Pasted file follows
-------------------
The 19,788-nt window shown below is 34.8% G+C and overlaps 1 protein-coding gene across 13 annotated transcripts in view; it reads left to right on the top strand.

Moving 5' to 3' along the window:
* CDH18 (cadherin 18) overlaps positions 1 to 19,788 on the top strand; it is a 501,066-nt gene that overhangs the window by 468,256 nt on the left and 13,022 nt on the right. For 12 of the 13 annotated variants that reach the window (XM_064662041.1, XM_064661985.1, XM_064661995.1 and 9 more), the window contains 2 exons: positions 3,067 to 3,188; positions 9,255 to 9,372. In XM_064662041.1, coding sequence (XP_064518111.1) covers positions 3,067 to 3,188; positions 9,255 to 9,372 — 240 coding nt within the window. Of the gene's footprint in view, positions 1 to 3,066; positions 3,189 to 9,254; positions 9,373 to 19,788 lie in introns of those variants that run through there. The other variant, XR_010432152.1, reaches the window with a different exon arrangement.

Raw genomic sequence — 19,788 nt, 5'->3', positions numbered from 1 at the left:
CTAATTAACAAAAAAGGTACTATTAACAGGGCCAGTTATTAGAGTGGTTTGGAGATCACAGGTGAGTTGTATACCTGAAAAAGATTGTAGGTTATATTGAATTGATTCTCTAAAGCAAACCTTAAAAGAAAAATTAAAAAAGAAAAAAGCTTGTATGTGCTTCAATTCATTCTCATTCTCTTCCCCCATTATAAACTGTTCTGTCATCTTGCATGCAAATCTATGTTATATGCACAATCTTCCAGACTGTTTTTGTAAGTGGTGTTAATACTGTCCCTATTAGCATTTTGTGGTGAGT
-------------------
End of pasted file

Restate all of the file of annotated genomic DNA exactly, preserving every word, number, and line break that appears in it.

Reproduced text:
The 19,788-nt window shown below is 34.8% G+C and overlaps 1 protein-coding gene across 13 annotated transcripts in view; it reads left to right on the top strand.

Moving 5' to 3' along the window:
* CDH18 (cadherin 18) overlaps positions 1 to 19,788 on the top strand; it is a 501,066-nt gene that overhangs the window by 468,256 nt on the left and 13,022 nt on the right. For 12 of the 13 annotated variants that reach the window (XM_064662041.1, XM_064661985.1, XM_064661995.1 and 9 more), the window contains 2 exons: positions 3,067 to 3,188; positions 9,255 to 9,372. In XM_064662041.1, coding sequence (XP_064518111.1) covers positions 3,067 to 3,188; positions 9,255 to 9,372 — 240 coding nt within the window. Of the gene's footprint in view, positions 1 to 3,066; positions 3,189 to 9,254; positions 9,373 to 19,788 lie in introns of those variants that run through there. The other variant, XR_010432152.1, reaches the window with a different exon arrangement.

Raw genomic sequence — 19,788 nt, 5'->3', positions numbered from 1 at the left:
CTAATTAACAAAAAAGGTACTATTAACAGGGCCAGTTATTAGAGTGGTTTGGAGATCACAGGTGAGTTGTATACCTGAAAAAGATTGTAGGTTATATTGAATTGATTCTCTAAAGCAAACCTTAAAAGAAAAATTAAAAAAGAAAAAAGCTTGTATGTGCTTCAATTCATTCTCATTCTCTTCCCCCATTATAAACTGTTCTGTCATCTTGCATGCAAATCTATGTTATATGCACAATCTTCCAGACTGTTTTTGTAAGTGGTGTTAATACTGTCCCTATTAGCATTTTGTGGTGAGT